When the Sex Should Stop

When the Sex Should Stop

Sometimes sex should stop in marriage.

The sometimes is really important. Not all the time. It’s not what is normative or typical. It’s sometimes. And, at the same time, be sure that sometimes really means sometimes. Real times. These are actual moments, or seasons, that never present themselves as the anomaly they should prove to be in the long run. We’re talking about a tangible pause from sex, however brief and limited the stopping may be.

The biblical text on this topic is 1 Corinthians 7:1–5, and though the meaning is pretty straightforward, the way this text plays itself out in the life of the church can run askew in two different directions. One error is to use this passage to support a pattern of self-fulfilling sexual demands; the other is to use this passage to fuel a culture of fear in the marriage relationship — and both combine to produce damaging implications.

Let’s expose these misuses and then chart a course for the gospel-empowered sometimes of sexual abstinence in marriage.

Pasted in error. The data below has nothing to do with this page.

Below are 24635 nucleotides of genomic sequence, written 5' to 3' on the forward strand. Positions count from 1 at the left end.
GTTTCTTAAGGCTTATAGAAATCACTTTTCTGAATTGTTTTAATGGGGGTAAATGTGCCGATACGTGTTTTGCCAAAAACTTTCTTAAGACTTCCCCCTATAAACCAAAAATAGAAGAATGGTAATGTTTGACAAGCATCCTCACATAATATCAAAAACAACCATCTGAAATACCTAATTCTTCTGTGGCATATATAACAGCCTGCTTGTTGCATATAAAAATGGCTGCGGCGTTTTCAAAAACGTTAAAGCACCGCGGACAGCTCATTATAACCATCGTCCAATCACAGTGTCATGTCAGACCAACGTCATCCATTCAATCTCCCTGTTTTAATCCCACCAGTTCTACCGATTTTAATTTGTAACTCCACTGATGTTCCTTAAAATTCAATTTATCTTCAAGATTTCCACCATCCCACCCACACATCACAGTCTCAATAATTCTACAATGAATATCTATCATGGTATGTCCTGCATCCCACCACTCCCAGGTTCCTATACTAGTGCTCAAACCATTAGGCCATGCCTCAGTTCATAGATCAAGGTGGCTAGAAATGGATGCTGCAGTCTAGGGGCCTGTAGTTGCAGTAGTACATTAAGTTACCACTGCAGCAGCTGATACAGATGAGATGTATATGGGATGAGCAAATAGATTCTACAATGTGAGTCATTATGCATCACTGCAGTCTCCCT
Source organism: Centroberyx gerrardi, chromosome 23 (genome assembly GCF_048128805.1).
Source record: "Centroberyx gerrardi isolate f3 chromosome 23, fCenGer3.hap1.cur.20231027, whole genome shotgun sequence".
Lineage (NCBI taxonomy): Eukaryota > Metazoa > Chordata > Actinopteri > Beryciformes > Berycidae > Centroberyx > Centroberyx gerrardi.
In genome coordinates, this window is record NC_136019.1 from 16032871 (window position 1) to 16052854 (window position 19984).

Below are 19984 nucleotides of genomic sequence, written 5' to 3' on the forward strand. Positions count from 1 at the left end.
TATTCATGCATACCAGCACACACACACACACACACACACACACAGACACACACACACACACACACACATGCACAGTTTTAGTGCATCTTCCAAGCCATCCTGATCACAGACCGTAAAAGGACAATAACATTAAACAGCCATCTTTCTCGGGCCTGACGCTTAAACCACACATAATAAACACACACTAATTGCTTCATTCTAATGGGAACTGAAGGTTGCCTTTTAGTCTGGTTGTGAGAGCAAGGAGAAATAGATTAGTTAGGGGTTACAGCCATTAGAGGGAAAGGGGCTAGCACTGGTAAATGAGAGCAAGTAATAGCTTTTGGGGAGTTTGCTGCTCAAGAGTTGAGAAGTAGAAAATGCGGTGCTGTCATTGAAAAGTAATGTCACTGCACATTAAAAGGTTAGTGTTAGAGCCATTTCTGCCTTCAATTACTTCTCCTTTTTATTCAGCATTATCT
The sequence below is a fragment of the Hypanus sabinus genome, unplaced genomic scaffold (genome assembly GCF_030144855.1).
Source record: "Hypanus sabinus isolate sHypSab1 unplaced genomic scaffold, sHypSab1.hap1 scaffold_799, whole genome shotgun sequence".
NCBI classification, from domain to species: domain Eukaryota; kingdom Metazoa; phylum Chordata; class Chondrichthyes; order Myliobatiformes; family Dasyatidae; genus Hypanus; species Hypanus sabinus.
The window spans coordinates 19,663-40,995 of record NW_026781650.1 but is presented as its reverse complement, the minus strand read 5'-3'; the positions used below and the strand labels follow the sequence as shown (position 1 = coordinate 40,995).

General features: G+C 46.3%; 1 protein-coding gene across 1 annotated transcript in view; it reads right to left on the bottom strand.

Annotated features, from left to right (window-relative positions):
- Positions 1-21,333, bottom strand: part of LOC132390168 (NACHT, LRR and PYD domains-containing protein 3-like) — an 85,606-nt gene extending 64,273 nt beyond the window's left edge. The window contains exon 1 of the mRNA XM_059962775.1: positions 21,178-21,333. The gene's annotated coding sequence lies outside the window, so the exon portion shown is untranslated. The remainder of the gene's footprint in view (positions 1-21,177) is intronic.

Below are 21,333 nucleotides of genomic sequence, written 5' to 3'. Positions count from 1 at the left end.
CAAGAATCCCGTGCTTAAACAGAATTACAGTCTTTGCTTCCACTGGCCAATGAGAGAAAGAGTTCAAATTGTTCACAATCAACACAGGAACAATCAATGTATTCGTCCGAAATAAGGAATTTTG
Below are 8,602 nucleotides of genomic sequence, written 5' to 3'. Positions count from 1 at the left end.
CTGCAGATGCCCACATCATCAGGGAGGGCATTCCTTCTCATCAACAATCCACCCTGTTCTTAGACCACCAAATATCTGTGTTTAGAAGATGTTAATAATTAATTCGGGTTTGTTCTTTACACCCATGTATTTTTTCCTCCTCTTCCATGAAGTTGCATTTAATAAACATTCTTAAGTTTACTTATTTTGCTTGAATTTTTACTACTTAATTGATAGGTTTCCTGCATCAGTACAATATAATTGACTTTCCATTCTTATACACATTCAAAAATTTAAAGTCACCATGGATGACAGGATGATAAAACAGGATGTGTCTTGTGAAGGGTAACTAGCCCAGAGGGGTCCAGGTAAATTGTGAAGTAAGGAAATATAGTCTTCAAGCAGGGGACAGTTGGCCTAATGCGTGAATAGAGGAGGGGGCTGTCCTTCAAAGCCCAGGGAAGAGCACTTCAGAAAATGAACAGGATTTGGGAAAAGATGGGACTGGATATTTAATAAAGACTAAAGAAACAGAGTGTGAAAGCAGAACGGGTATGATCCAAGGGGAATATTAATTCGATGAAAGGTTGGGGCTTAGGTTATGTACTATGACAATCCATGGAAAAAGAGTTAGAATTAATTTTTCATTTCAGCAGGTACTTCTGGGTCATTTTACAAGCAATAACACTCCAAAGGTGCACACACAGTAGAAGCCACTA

Look at the Passage

First, here’s verses 3–5 of 1 Corinthians 7:

The husband should give to his wife her conjugal rights, and likewise the wife to her husband. For the wife does not have authority over her own body, but the husband does. Likewise the husband does not have authority over his own body, but the wife does. Do not deprive one another, except perhaps by agreement for a limited time, that you may devote yourselves to prayer; but then come together again, so that Satan may not tempt you because of your lack of self-control.

As mentioned above, this is pretty straightforward. Sex between a husband and a wife should be common. That doesn’t necessarily mean every single day, but it should be prevalent. Often, not seldom. Sex is integral to the marriage relationship. It is due, Paul explains in verse 3, a right, happily owed by one another to one another. Verse 4 tells us the husband’s body is under the authority of his wife, and the wife’s under her husband, and, as verse 5 says, the two should not deprive one another.